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DCschoolHUB is the ultimate resource in your search for the best DC area daycares, preschools, private schools and independent schools. What you’ll find here:

  • Every known daycare, preschool, and private school in the Washington, DC, area aka the DMV,
  • Chatrooms to talk with experts, school officials, daycare professionals and other parents,
  • Forums to ask and answer questions,
  • A section to find Who’s Got Spots in their daycare or school currently and in the near future,
  • Blog posts from area educational leaders,
  • A calendar with events to visit and learn about daycares and schools,
  • And much, much more!

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Latest Blogs

stock-illustration-44973366-cartoon-letter-jWhen the Third Parent Moves On

By “J”, a Child Care Center Director
For the safety and security of the children and to provide a “real” perspective on child care, “J” has chosen to remain anonymous….for now.

The dreaded T word…turnover. Turnover, better known to parents as “why are all the teachers leaving?”. Turnover, also known to teachers as “are they paying more at the daycare you’re headed to?”.

Turning. Over.


This word looms over child care centers all over the globe; the rain is sporadic and comes down at the worst times. This word breaks up happy classrooms and shakes parent’s comfort to no end. For a center director, its par for the longest course known to employment. Over my career I have had a few staff teams/crews that I honestly felt could not get any better. Great teamwork, curriculum up and running, they understood the ebbs and flow of a living breathing childcare center. It feels good to get the teamwork car flying down the highway in 5th gear until an oversized-same color as the road-can’t really tell what it is-speed bump.

One of your team members has found another team, similar to your team but the other team just happens to pay a little more. When I say little, I mean pennies to the dollar-little. As a director (the coach), I’m not always in a position to counter offer like an owner could (unlimited obvious sports references can be applied here) but I try to offer the value of team.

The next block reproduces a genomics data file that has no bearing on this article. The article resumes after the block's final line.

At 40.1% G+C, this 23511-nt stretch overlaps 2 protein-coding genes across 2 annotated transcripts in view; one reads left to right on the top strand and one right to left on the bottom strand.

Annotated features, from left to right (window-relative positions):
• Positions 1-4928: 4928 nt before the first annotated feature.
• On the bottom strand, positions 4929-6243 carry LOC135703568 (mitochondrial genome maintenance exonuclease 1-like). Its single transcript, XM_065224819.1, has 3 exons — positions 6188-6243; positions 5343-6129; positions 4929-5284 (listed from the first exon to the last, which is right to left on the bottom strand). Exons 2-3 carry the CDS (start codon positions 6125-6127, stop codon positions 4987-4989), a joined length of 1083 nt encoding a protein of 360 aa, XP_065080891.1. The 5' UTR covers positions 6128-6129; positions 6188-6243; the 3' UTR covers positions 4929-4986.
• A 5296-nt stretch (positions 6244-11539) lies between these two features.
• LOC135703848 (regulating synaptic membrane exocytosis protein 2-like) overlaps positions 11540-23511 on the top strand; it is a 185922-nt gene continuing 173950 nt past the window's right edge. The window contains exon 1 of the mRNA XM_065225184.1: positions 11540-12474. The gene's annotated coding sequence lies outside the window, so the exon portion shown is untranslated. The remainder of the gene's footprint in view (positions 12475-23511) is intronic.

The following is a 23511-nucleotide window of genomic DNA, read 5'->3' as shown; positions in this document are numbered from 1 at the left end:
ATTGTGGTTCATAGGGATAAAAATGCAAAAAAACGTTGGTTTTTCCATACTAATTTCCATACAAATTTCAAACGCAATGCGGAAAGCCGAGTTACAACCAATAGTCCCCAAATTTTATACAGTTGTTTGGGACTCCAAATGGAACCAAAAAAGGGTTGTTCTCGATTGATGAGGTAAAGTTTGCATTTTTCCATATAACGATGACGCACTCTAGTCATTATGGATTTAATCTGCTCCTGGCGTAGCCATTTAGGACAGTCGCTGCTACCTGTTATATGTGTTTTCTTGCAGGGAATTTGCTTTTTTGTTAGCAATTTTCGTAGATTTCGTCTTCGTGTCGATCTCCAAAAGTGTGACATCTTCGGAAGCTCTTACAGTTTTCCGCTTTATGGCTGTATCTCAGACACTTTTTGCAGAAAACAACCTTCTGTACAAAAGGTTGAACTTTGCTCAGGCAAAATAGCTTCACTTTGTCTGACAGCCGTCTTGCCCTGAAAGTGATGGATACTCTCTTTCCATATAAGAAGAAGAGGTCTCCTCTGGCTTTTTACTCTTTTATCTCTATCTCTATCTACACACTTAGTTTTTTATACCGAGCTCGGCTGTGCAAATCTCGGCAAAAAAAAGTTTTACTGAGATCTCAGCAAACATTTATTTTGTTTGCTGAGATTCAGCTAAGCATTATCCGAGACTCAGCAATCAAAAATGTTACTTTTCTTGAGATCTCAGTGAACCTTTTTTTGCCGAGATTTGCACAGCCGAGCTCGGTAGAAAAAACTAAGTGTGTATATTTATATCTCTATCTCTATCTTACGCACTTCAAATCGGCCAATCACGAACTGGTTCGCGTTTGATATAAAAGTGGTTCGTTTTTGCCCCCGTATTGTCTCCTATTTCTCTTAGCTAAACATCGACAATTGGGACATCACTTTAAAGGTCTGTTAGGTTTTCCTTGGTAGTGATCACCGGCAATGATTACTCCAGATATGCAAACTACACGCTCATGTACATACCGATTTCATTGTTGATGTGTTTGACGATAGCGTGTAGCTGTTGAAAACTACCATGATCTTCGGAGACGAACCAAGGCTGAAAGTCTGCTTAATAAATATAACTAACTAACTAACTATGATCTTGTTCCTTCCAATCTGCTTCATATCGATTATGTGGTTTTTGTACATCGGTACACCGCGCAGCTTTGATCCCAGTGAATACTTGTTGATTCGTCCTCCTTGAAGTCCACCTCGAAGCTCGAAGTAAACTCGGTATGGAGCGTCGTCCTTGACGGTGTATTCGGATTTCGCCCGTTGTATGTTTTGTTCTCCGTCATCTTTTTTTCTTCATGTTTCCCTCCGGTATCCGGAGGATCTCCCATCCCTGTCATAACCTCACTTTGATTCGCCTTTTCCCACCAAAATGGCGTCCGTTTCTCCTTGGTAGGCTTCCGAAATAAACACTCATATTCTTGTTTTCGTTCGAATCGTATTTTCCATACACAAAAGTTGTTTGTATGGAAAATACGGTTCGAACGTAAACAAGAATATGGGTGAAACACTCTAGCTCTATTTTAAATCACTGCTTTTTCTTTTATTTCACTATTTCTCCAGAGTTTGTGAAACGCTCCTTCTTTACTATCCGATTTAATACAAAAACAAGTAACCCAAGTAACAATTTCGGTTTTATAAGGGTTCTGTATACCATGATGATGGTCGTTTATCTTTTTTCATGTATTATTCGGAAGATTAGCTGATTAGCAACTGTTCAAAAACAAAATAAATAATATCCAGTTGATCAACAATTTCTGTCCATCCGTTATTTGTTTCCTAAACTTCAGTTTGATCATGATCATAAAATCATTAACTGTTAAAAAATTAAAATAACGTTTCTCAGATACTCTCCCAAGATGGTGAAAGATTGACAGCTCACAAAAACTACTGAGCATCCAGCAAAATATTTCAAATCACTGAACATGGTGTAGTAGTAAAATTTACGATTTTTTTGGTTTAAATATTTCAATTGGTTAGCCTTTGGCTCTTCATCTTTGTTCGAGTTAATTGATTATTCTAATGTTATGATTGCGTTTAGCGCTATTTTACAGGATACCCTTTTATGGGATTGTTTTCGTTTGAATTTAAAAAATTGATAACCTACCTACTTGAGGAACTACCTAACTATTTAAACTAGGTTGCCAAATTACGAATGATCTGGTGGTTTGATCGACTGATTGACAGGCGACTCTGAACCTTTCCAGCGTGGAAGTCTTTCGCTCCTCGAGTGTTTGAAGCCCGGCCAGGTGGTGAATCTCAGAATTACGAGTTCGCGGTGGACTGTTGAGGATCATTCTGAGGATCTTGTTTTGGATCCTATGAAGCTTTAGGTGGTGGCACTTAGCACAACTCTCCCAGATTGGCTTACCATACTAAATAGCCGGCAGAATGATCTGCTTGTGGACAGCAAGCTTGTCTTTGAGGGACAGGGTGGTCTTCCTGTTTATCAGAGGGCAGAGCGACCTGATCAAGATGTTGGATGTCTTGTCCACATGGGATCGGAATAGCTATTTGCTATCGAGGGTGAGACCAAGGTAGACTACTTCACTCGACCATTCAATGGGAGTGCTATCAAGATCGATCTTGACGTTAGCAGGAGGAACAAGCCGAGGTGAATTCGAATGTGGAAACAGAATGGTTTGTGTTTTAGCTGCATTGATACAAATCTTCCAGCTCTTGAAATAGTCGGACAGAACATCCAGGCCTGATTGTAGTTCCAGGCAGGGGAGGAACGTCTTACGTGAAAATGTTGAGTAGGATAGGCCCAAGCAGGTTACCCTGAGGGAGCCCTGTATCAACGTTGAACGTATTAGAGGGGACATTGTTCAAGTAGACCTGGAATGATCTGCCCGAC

There is no “I” in team.

There is an “I” in bills.

Turnover wins again!

No matter how many sports cliché’s you could muster to parallel, the majority of times I’ve lost great employees it’s because of money. As easy and simple as that decision may seem, it’s very difficult to explain to a child who, for the past year, has gotten in mom/dad’s car without a fight just to see teacher “X”. The bond that is built at the preschool level is one that can’t be denied. The connection a teacher builds overtime with their students in irreplaceable. I have witnessed on numerous occasions where a teacher can convince a child to do something before a parent can. That magical moment was not sold to you by an after school special program, it is very real. Teachers become extended parents.  READ MORE

neal brownThe Benefits of Failure

by Neal Brown, Green Acres School, Head of School

In my childhood bedroom where my mother still lives outside of Boston, there are I believe three trophies with my name on them—two for teams I played on when we won our league championships, and one for a specific award I won for a lead role I held in my school’s musical. Conversely, my children, not yet in high school, already have at least triple this number of trophies displayed in their bedrooms. Most of these reflect their participation on a soccer team, whether that team won or lost, and whether or not they received any individual accolade. My point is not that my children aren’t good soccer players; it’s that children today internalize perverse lessons when they receive praise merely for showing up.

So in this climate when praise is omnipresent and failure is wrongly avoided at all cost, how do we as parents and educators nurture positive, confident, risk-taking, and resilient children? It’s clearly not by continuing a praise-for-simply-showing-up approach. A New York Times article this past week by author Ashley Merryman, “Losing Is Good for You,” captures this problem wonderfully and demonstrates the role that both winning and losing can and should play in children’s lives—and in adults’ lives too for that matter.  READ MORE